Rohingya crisis: UN sees ‘ethnic cleansing’ in Myanmar
The security operation targeting Rohingya Muslims in Myanmar “seems a textbook example of ethnic cleansing”, the UN human rights chief says.
Zeid Raad Al Hussein urged Myanmar to end the “cruel military operation” in Rakhine state.
More than 300,000 Rohingya Muslims have fled to Bangladesh since violence erupted there late last month.
The military says it is responding to attacks by Rohingya militants and denies it is targeting civilians.
The violence began on 25 August when the Rohingya militants attacked police posts in northern Rakhine, killing 12 security personnel.
Rohingyas who have fled Myanmar since then say the military responded with a brutal campaign, burning villages and attacking civilians in a bid to drive them out.
The Rohingya, a stateless mostly Muslim minority in Buddhist-majority Rakhine, have long experienced persecution in Myanmar, which says they are illegal immigrants.
Mr Zeid, the United Nations High Commissioner for Human Rights, said the current operation in Rakhine was “clearly disproportionate”.
He noted that the situation could not be fully assessed because Myanmar had refused access to human rights investigators, but said the UN had received “multiple reports and satellite imagery of security forces and local militia burning Rohingya villages, and consistent accounts of extrajudicial killings, including shooting fleeing civilians”.
“I call on the government to end its current cruel military operation, with accountability for all violations that have occurred and to reverse the pattern of severe and widespread discrimination against the Rohingya population,” he said.
Latest reports put the number of those who have fled to Bangladesh at 313,000. Aid agencies say they are in desperate need of food, shelter and medical aid, and that current resources are inadequate.
Bangladesh is already host to hundreds of thousands of Rohingya who have fled previous outbreaks of violence in Rakhine. Existing refugee camps are full and the new arrivals are sleeping rough in whatever space they can find, reports say.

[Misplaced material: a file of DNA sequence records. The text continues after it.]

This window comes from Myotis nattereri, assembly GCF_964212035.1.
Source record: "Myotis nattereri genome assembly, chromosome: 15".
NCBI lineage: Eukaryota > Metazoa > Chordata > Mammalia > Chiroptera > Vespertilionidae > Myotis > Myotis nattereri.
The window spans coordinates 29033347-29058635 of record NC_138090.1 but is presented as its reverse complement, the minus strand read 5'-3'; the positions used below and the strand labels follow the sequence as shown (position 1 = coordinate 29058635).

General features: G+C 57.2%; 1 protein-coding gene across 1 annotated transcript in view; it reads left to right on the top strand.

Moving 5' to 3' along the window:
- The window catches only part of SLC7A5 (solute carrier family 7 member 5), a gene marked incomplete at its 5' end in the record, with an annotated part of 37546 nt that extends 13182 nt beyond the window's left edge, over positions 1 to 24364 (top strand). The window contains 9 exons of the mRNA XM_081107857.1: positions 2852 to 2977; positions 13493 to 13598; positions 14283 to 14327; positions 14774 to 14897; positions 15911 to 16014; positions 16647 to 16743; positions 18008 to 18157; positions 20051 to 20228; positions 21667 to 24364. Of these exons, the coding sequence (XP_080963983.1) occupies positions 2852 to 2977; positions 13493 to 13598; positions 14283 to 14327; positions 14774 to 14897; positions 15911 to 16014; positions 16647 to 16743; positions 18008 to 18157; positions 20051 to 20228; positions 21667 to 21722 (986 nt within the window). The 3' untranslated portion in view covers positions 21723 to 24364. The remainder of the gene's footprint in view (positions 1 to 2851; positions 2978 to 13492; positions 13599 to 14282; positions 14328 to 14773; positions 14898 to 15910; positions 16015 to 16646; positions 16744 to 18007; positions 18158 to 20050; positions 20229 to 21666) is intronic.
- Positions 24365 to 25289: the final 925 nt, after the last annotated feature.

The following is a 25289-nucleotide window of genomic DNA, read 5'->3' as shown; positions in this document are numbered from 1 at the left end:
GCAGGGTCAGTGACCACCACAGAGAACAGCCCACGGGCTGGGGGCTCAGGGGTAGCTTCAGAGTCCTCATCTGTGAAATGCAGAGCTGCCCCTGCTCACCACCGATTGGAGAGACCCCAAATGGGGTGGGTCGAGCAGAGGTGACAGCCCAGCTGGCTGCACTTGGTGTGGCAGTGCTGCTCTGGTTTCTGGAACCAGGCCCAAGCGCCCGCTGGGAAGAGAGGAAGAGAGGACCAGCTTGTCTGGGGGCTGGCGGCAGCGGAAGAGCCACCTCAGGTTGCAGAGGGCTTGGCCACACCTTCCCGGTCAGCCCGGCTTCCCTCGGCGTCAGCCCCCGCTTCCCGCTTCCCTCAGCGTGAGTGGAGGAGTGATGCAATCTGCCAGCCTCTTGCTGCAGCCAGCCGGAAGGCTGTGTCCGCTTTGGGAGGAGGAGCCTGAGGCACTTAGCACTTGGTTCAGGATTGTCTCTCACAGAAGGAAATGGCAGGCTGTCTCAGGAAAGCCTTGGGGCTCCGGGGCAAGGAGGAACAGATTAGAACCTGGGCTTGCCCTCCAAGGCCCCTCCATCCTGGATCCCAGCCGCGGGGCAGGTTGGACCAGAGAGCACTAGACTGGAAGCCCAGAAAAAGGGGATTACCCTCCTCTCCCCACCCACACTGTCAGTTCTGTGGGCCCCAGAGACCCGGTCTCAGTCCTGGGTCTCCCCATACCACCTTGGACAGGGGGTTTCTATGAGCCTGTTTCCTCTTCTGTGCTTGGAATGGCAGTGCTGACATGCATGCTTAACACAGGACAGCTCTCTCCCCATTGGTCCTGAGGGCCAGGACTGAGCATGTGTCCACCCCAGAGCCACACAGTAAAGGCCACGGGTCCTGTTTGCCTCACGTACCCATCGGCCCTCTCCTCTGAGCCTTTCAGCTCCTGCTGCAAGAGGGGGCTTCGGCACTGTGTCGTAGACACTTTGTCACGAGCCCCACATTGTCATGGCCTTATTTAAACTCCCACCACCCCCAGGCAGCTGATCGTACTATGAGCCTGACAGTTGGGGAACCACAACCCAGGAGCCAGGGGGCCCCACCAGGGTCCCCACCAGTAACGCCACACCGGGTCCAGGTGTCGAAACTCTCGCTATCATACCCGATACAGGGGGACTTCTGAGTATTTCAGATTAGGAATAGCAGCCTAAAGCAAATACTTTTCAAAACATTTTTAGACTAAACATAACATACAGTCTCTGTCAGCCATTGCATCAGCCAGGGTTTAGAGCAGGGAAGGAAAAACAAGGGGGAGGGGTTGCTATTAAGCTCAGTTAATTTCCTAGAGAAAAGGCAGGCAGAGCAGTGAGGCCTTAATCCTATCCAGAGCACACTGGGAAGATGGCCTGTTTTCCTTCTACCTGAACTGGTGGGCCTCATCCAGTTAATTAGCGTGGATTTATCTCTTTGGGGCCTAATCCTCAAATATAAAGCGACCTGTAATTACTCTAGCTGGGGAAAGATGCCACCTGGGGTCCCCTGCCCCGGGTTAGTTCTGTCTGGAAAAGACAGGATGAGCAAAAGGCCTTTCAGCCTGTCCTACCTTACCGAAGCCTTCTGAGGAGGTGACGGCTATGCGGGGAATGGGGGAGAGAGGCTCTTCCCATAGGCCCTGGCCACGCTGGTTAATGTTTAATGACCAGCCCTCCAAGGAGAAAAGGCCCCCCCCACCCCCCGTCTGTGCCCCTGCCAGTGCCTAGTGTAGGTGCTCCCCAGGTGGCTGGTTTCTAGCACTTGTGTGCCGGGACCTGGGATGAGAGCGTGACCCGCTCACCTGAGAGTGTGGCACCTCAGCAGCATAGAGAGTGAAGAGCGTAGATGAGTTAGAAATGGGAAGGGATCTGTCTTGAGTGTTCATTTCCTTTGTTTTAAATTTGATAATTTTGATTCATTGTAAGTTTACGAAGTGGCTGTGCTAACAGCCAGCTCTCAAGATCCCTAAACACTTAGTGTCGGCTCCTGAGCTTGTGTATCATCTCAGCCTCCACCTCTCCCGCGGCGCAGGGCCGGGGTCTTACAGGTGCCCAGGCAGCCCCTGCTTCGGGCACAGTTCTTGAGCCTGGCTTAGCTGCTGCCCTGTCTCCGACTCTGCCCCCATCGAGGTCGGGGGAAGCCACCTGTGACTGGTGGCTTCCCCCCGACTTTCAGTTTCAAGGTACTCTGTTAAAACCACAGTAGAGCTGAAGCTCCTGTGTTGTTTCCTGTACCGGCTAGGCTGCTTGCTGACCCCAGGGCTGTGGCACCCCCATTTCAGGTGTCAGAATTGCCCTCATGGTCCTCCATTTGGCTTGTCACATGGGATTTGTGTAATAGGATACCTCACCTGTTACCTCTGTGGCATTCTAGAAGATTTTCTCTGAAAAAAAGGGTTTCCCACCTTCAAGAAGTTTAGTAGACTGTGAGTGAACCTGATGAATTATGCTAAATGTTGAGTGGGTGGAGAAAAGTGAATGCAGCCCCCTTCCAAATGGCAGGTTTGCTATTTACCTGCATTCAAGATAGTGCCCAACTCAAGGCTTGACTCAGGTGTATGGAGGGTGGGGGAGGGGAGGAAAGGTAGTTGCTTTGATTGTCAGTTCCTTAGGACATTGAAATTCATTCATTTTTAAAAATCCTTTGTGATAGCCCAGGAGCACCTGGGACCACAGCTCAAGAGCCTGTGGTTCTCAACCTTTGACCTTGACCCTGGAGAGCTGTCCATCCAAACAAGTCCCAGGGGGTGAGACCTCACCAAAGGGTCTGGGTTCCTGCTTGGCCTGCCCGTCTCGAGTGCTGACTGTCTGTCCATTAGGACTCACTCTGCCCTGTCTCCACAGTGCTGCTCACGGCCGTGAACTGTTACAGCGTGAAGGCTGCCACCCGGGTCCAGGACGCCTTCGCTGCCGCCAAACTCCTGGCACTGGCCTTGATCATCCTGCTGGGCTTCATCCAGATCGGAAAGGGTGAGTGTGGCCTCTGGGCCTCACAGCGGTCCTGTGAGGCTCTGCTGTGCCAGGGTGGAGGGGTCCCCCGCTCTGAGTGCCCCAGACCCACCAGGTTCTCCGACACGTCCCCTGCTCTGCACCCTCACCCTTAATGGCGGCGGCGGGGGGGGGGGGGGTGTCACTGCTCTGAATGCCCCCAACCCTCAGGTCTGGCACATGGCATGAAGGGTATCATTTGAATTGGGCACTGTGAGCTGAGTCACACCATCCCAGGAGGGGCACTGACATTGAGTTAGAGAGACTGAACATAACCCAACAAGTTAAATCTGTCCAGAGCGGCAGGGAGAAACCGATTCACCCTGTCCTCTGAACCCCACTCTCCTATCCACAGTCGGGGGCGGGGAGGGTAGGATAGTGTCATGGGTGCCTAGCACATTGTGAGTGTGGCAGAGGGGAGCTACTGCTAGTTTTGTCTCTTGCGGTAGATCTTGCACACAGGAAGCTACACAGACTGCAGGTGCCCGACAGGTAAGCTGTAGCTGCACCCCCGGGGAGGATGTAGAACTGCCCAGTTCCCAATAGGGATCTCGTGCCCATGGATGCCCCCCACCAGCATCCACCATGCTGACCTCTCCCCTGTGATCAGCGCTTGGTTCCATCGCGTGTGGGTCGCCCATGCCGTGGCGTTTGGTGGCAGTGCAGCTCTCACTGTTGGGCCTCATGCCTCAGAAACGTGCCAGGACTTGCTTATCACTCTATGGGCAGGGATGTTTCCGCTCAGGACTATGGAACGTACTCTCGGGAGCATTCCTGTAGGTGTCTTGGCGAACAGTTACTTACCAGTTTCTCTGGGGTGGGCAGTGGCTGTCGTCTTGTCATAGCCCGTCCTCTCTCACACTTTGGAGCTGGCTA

The authorities have, however, started to register the new arrivals. Previously only those in two official camps were being documented, but government teams are now collecting fingerprints and details from all newcomers, including those in makeshift shelters.
Analysts say that, until now, the government has refused to register those outside camps for fear of legitimising them. But the current move may help the government as it engages in a diplomatic battle about the Rohingyas’ future, the BBC’s Sanjoy Majumder reports.
On Sunday, the Rohingya militant group behind the 25 August attacks declared a one-month unilateral ceasefire to allow aid agencies in, but the Myanmar government rejected it, saying it would not negotiate with “terrorists”.
It maintains that it is the militants who are burning Rohingya villages and targeting civilians, but a BBC correspondent on an official visit to Rakhine came across a Muslim village apparently burned by Rakhine Buddhists, contradicting the official narrative.
Aung San Suu Kyi, Myanmar’s de facto leader, is facing mounting criticism for failing to protect the Rohingya, and on Monday exiled Tibetan Buddhist leader the Dalai Lama added his voice, urging her “to reach out to all sections of society to try to restore friendly relations”.
But the Rohingya are extremely unpopular inside Myanmar. On Sunday, police fired rubber bullets to break up a mob attacking the home of a Muslim butcher in Magway region in central Myanmar. One protester was quoted by AFP news agency saying it was a response to events in Rakhine.